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Autonomous Performance Tuning

I was recently asked by a former colleague of mine to help conduct an appraisal of a large scale Cognos TM1 development project that is planning on sourcing all kinds of data from a large Oracle RDMS. In addition to the “normal” review objectives (is the design appropriate? are best practices being followed? will the application scale?) was performance tuning. Over the course of the several evenings we spent together on this project we compared notes on performance tuning strategies. The following are some thoughts from my Oracle friend that make very good sense regardless on the technologies being used.

Types of Performance Tuning (Act or React)

There are really only 2 “types” of performance tuning – Proactive and Reactive.  Most (some?) TM1 applications go through some sort of performance testing and tuning before being deployed into a production environment.  But more often, testing and tuning only begins when application users begin to complain of “unacceptable” performance. Unfortunately, by then, it may be too late to utilize some of the most effective application tuning strategies.

By far the most effective approach to tuning any application (including a TM1 application) is to take the pro-active approach. (As I’ve mentioned in some of my earlier blog posts) it is important to establish performance targets and set realistic performance expectations during the design and development stages of the project, NOT after deployment and things “just don’t seem right”. My friend pointed out that during design and development, the application designers can (based upon business requirements) determine which combination of system resources and available Oracle features will best meet these needs. A similar approach should be used when modeling an organizations data for TM1.

Prioritized Tuning

Of course, as they all do, the project came to an end and it was time to move on. Before he left, my friend was kind enough to provide some “additional reading” for my next plane ride. The information was “spot on”. Of course I won’t recite all if it here (that would be way too “ochocinco”), but I’d like to comment on some specific points:

Oracle breaks tuning into “recommended steps for optimal results” and these steps are prioritized in order of diminishing returns. These steps are:

Step 1: Tune the Business Rules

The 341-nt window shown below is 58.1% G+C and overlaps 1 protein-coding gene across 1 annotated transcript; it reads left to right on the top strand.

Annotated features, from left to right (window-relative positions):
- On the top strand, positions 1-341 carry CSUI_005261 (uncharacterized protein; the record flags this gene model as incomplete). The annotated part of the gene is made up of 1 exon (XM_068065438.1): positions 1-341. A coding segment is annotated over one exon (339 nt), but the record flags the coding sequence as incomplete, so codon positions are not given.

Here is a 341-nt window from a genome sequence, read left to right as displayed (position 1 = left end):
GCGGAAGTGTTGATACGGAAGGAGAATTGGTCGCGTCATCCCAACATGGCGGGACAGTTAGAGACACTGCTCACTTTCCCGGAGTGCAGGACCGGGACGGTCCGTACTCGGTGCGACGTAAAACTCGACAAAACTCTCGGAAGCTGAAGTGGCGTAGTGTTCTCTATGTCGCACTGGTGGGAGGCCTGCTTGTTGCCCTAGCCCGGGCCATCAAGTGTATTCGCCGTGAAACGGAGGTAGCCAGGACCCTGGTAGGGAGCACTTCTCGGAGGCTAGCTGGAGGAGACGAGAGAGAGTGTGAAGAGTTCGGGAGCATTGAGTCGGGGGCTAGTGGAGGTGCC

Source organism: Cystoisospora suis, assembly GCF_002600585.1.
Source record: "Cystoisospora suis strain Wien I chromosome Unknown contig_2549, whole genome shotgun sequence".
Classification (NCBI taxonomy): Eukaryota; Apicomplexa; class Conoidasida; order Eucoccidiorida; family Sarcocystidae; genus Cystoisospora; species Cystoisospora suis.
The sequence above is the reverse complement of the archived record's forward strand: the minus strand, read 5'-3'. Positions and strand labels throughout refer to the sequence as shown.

Step 2: Tune the Data Design

Step 3: Tune the Application Design

Step 4: Tune the Logical Structure of the Database

Step 5: Tune Database Operations

Step 6: Tune the Access Paths

Step 7: Tune Memory Allocation

Step 8: Tune I/O and Physical Structure

Step 9: Tune Resource Contention

Step 10: Tune the Underlying Platform(s)

 

Rather than go through each step, I’d like to call out these few.

 

Step 1: Tune the Business Rules

Here is my first “enlightenment” – as any project begins, business requirements and rules are gathered, understood and documented. A practice that is usually overlooked is the fact that for optimal performance of any application, you may have to adapt those business rules. In other words, when gathering requirements, do NOT document an implementation, document the function that must be performed. (If business executives effectively distill business functions or requirements from the implementation, then application the designer (you!) will have more freedom when selecting an appropriate implementation (or TM1 model design).

 

Step 2: Tune (Transform) the Data Design

In the data design phase, you must determine what data is needed by your application. You need to consider what relations are important, and what their attributes are. Finally you need to structure the information to best meet application performance goals.

 

Most organizations retain data in a normalized state (to eliminate data redundancy and improve accuracy). After the data is normalized; however, you may need to denormalize it. You might, for example, also decide to retain frequently used summary values (don’t force your application to recalculate the total price of all the lines in a given order each time it is accessed) and so on…

 

The point is, it is very appropriate to “pre-transform” data into a form that your TM1 model can easily and effectively absorb and use. Don’t “design into” the model logic to transform data – let the model focus on it’s “value add”.

Step 3: Tune the Application Design

Translate the goals of the business into an effective and reasonable system design. What comes to mind here is the organization that wants to forecast at the SKU level using TM1 (for all 25 thousand SKU’s!) or “demands” real-time (as opposed to near-real-time) reporting during a planning cycle. These are examples of business “goals” that have the ability to produce application designs that are destined for failure.

 

Conclusion

I believe that the project we assessed is on target and will be a success. I also enjoyed working with my friend and comparing “cross technology” notes. Lesson learned –best practices are almost always technology autonomous.

jm

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